Did the Cybersecurity Act just signed by Obama create MORE government spying?

(Cyberwar.news) The Cybersecurity Act of 2015 signed into law by President Obama earlier in December is aimed at ramping up cooperation between private tech firms and the federal government to ward of threats, but critics think it just created a new opportunity for expanding government spying.

As reported by the Christian Science Monitor, the new law is the result of years of debate between government and the private sector about how best to cooperate to improve cybersecurity. It’s passage comes following more than a decade of cyber theft involving both corporate and government systems and resulting in incalculable losses of data. It also comes amid new concerns over terrorism and, in particular, how to identify and track terrorists who often use encryption to hide their online planning activities.

The law was signed as part of a $1.1 trillion omnibus package that aimed to increase the sharing and exchange of data between Uncle Sam’s various intelligence and law enforcement agencies and technology companies, but critics say the measure essentially resurrects some of the worst parts of the Patriot Act and will serve as another broad government spy program, as well as be a detriment to cybersecurity.

Prior to passage of the bill the Electronic Freedom Foundation, a non-profit group that focuses on enhancing privacy in the electronic age, launched a petition campaign against the measure, calling it a “privacy invasive surveillance bill that must be stopped.”

Formerly known as the Cybersecurity Information Sharing Act, or CISA, critics panned the legislation as a measure that would dwarf previous efforts by the federal government to collect personal data on nearly all Americans. It’s not yet known how the new legislation will be put into practice, the Christian Science Monitor noted.

However, as with the earlier CISA bill, the new legislation will, according to CSM “give liability protection to companies that share cyberthreat information with the Department of Homeland Security (DHS), including details on data on breaches, phishing attacks, and malware downloads. The law also calls upon DHS to automate data sharing with other federal government agencies and scrub any personal information included that’s not relevant to cybersecurity.”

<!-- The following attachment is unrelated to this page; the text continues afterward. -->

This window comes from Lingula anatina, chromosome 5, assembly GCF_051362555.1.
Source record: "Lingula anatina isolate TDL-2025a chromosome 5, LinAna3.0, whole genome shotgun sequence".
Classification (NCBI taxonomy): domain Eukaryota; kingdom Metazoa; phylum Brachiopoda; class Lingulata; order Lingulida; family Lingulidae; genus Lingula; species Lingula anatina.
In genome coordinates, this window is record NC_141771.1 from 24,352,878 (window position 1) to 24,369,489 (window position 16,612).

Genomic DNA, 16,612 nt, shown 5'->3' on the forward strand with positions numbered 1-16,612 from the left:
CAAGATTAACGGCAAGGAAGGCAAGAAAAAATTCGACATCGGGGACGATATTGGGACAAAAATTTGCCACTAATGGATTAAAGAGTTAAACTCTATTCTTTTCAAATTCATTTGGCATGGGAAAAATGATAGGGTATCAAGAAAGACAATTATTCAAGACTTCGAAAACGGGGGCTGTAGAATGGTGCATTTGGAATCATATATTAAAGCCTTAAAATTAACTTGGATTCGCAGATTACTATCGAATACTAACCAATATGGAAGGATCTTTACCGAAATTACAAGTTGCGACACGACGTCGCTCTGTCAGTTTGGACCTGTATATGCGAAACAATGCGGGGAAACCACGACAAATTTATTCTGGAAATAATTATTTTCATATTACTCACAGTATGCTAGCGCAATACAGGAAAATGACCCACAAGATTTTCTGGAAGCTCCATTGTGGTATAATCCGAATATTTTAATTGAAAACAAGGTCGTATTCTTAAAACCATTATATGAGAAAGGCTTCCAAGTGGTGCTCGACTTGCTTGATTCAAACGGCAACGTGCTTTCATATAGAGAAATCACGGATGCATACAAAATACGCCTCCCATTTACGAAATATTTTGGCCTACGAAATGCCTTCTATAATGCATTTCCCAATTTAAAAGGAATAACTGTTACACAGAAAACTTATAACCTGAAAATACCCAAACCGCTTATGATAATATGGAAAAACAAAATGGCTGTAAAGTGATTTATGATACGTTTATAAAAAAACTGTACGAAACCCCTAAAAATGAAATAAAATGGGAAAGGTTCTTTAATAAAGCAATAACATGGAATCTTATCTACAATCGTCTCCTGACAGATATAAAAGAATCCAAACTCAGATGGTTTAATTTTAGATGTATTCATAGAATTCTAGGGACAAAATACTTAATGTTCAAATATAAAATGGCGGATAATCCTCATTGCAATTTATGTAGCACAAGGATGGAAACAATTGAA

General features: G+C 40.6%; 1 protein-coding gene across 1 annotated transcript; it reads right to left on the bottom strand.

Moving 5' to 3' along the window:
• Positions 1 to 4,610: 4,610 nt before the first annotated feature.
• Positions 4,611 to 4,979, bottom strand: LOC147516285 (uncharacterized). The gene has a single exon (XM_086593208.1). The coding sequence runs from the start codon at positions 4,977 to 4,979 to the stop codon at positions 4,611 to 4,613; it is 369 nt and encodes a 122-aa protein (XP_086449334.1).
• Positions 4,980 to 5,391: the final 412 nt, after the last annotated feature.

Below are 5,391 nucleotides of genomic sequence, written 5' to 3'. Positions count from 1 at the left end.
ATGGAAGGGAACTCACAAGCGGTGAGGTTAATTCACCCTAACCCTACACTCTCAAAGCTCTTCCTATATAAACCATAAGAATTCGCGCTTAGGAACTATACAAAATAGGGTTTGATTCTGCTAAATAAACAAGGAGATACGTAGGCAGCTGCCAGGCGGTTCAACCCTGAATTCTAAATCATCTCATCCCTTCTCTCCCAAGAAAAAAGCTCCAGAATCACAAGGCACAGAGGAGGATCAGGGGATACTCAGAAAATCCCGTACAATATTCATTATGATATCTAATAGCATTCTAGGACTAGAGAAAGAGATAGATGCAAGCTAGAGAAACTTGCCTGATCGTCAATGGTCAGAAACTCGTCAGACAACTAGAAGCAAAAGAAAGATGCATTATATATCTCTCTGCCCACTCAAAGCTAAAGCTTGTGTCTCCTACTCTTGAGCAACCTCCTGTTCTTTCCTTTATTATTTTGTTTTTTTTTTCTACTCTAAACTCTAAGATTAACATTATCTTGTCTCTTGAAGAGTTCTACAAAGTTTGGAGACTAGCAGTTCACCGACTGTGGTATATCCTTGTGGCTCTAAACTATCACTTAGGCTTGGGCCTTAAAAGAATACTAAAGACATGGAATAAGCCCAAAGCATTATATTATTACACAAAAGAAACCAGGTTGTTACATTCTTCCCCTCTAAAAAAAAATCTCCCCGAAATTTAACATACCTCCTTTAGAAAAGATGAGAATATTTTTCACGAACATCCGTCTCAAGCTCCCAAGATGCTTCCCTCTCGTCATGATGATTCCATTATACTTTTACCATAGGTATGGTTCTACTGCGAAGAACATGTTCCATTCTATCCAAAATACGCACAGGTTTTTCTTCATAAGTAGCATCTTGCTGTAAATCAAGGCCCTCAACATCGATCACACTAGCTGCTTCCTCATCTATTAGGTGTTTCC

The problem, as NaturalNews reported in July, is that the so-called “cyberthreat information” is an overly broad definition that could include the contents of emails, IP addresses, passwords and so forth. And again, companies sharing the information would be given immunity from prosecution for violating constitutional due process and court ordered warrant protections.

“It’s not narrowly tailored to the purposes of the bill,” Robyn Greene, legal counsel at the New America Foundation’s Open Technology Institute, told CSM. “It goes far beyond cybersecurity.”

Other cyber analysts, however, said the new measure does not open the door for unlimited government spying.

“You can’t just willy-nilly share personal data,” Matthew Eggers, senior director for national security and emergency preparedness at the U.S. Chamber of Commerce, told the CSM.

The chamber is part of “the Protecting America’s Cyber Networks Coalition, which includes dozens of industry groups such as the American Bankers Association and the United States Telecom Association,” CSM reported.

Earlier congressional efforts to pass a cyber-sharing bill were hampered by government spying revelations disclosed by former NSA contractor Edward Snowden.

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See also:

Christian Science Monitor

Natural News




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